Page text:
Objectives — To explore gender disparities in infant routine preventive care across maternal countries of birth (MCOB) and by mother tongue among infants of Indian-born mothers.
Setting — Retrospective population-based administrative cohort in Ontario, Canada (births between 2002 and 2014).
Participants — 350 366 (inclusive) healthy term singletons belonging to families with a minimum of one opposite gender child.
Outcome Measures — Fixed effects conditional logistic regression generated adjusted ORs (aORs) for a daughter being underimmunised and having an inadequate number of well-child visits compared with her brother, stratified by MCOB. Moderation by maternal mother tongue was assessed among children to Indian-born mothers.
Results — Underimmunisation and inadequate well-child visits were common among both boys and girls, ranging from 26.5% to 58.2% (underimmunisation) and 10.5% to 47.8% (inadequate well-child visits). depending on the maternal birthplace. Girls whose mothers were born in India had 1.19 times (95% CI 1.07 to 1.33) the adjusted odds of inadequate well-child visits versus their brothers. This association was only observed among the Punjabi mother tongue subgroup (aOR: 1.26, 95% CI 1.08 to 1.47). In the Hindi mother tongue subgroup, girls had lower odds of underimmunisation than their brothers (aOR: 0.73, 95% CI 0.54 to 0.98).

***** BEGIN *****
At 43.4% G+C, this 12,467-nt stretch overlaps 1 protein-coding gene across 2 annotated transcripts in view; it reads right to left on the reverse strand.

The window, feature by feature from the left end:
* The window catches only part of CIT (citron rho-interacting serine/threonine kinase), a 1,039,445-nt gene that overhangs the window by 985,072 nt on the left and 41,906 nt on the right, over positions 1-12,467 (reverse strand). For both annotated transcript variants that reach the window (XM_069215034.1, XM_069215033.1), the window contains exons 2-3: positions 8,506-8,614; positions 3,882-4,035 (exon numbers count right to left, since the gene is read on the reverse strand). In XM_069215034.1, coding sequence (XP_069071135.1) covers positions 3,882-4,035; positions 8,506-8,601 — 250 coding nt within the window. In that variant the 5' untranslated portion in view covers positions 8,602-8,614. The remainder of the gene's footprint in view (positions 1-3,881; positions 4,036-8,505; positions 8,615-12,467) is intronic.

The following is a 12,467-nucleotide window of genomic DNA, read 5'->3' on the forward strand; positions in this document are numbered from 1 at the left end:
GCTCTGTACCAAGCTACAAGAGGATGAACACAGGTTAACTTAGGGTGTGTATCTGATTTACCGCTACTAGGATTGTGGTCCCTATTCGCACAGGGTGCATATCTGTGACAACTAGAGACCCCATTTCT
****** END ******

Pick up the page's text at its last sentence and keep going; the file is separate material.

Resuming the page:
Conclusions — Gender equity in routine preventive healthcare is mostly achieved among children of immigrants. However, daughters of Indian-born mothers whose mother tongue is Punjabi, appear to be at a disadvantage for well-child visits compared with their brothers. This suggests son preference may persist beyond the family planning stage among some Indian immigrants.
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